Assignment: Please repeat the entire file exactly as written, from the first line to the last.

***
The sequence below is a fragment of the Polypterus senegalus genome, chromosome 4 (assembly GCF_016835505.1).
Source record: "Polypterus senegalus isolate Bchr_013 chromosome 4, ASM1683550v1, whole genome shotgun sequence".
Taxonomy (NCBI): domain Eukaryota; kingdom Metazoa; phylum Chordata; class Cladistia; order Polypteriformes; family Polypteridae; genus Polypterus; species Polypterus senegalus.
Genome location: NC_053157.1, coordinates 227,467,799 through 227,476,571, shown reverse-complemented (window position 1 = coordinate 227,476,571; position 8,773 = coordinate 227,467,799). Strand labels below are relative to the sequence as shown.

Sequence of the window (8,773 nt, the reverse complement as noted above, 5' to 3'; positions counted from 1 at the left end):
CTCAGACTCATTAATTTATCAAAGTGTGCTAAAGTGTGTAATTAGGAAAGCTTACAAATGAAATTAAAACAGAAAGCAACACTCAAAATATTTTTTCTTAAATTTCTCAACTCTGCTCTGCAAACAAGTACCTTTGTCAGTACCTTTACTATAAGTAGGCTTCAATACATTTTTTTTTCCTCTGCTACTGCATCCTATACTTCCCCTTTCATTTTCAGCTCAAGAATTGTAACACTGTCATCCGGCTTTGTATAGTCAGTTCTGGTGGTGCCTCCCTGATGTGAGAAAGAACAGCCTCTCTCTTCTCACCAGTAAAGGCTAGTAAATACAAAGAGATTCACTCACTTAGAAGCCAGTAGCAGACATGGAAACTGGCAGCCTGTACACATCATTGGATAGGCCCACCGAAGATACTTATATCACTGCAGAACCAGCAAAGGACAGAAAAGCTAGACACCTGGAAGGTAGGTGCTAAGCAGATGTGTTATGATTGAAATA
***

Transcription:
The sequence below is a fragment of the Polypterus senegalus genome, chromosome 4 (assembly GCF_016835505.1).
Source record: "Polypterus senegalus isolate Bchr_013 chromosome 4, ASM1683550v1, whole genome shotgun sequence".
Taxonomy (NCBI): domain Eukaryota; kingdom Metazoa; phylum Chordata; class Cladistia; order Polypteriformes; family Polypteridae; genus Polypterus; species Polypterus senegalus.
Genome location: NC_053157.1, coordinates 227,467,799 through 227,476,571, shown reverse-complemented (window position 1 = coordinate 227,476,571; position 8,773 = coordinate 227,467,799). Strand labels below are relative to the sequence as shown.

Sequence of the window (8,773 nt, the reverse complement as noted above, 5' to 3'; positions counted from 1 at the left end):
CTCAGACTCATTAATTTATCAAAGTGTGCTAAAGTGTGTAATTAGGAAAGCTTACAAATGAAATTAAAACAGAAAGCAACACTCAAAATATTTTTTCTTAAATTTCTCAACTCTGCTCTGCAAACAAGTACCTTTGTCAGTACCTTTACTATAAGTAGGCTTCAATACATTTTTTTTTCCTCTGCTACTGCATCCTATACTTCCCCTTTCATTTTCAGCTCAAGAATTGTAACACTGTCATCCGGCTTTGTATAGTCAGTTCTGGTGGTGCCTCCCTGATGTGAGAAAGAACAGCCTCTCTCTTCTCACCAGTAAAGGCTAGTAAATACAAAGAGATTCACTCACTTAGAAGCCAGTAGCAGACATGGAAACTGGCAGCCTGTACACATCATTGGATAGGCCCACCGAAGATACTTATATCACTGCAGAACCAGCAAAGGACAGAAAAGCTAGACACCTGGAAGGTAGGTGCTAAGCAGATGTGTTATGATTGAAATA